Courtesy of The Newport Daily News
Posted May 8, 2018 at 10:23 AM
Updated May 9, 2018 at 9:44 AM
MIDDLETOWN – Police today identified Donald Boucher of Newport as the 56-year-old man who was killed after the motorbike he was driving collided head-on with a Jeep on Monday morning on Valley Road.
Boucher was an unsuccessful candidate for City Council in 2012 and a member of the Newport Zoning Board of Review from 2013-15. He was active in addressing the issues of homelessness as director of Housing First and homeless services at Riverwood Mental Health Services in Barrington and Providence.
He was taken from the accident scene outside Eye Health Vision Centers at 73 Valley Road to Rhode Island Hospital in Providence, where he died from his injuries, according to a police news release issued this morning.
A spokeswoman for the hospital confirmed today that Boucher was pronounced dead at the hospital on Monday.
His work to help the homeless will be one of his lasting legacies, said Mary Reynolds, former president of Newport County Citizens to End Homelessness.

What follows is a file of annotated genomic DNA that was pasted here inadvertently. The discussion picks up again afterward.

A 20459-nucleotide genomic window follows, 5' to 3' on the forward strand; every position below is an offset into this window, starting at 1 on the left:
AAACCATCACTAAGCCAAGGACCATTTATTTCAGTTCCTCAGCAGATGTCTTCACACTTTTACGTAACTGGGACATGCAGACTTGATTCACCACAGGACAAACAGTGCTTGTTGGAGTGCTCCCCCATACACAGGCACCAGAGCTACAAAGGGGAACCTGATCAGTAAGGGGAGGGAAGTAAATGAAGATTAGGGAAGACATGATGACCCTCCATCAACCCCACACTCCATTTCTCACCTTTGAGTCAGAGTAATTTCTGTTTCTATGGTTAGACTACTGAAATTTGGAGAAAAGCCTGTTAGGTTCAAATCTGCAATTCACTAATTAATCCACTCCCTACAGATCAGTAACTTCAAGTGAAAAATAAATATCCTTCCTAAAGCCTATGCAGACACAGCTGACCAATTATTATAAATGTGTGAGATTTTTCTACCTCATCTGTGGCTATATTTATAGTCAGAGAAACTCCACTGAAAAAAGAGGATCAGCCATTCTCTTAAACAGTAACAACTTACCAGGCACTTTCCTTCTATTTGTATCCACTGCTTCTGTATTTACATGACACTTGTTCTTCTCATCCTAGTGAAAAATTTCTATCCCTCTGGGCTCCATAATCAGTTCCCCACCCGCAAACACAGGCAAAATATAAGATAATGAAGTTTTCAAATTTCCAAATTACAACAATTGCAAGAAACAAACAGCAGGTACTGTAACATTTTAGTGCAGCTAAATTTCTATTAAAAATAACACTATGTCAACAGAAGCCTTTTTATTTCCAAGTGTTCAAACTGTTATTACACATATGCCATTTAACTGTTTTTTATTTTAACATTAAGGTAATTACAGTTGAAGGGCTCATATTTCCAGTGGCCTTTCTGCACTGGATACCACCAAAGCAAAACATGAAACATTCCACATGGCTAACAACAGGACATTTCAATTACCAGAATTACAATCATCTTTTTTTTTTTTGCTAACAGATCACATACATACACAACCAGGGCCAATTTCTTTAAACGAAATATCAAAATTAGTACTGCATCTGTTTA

“Don was the spark in the initiative, along with members of Channing Memorial Church, to bring Housing First to Newport,” Reynolds said today.
“It was the beginning of a change in how we address homelessness and working to do more about the problem,” she said.
The Housing First program in Newport placed dozens of homeless people in permanent housing over several years. In his oversight role, Boucher was the moderator of a speaking program and vigil in April 2016.
“What is maddening about this situation is that it is avoidable,” Boucher said at the time. “We know how to tackle these problems of homelessness, addiction and substance abuse. We know what to do, we have the models, yet we continue to lack the public and political will to demand that we implement and fund those models.”
“When he spoke, it was amazing,” Reynolds said. “He was really well-liked and highly regarded.”
Boucher and his wife, Esther Boucher, were the parents of three adult daughters.
“Yesterday was a very tragic day for myself and my family,” Esther Boucher wrote on her Facebook page. “We lost my beloved husband, Don, to a horrific motorcycle accident. It is a constant reminder ... We are not promised tomorrow.”
While he was running for City Council, Boucher cited his service as a pastor at local churches, his knowledge about the nonprofit sector and his familiarity with how health care works in the region.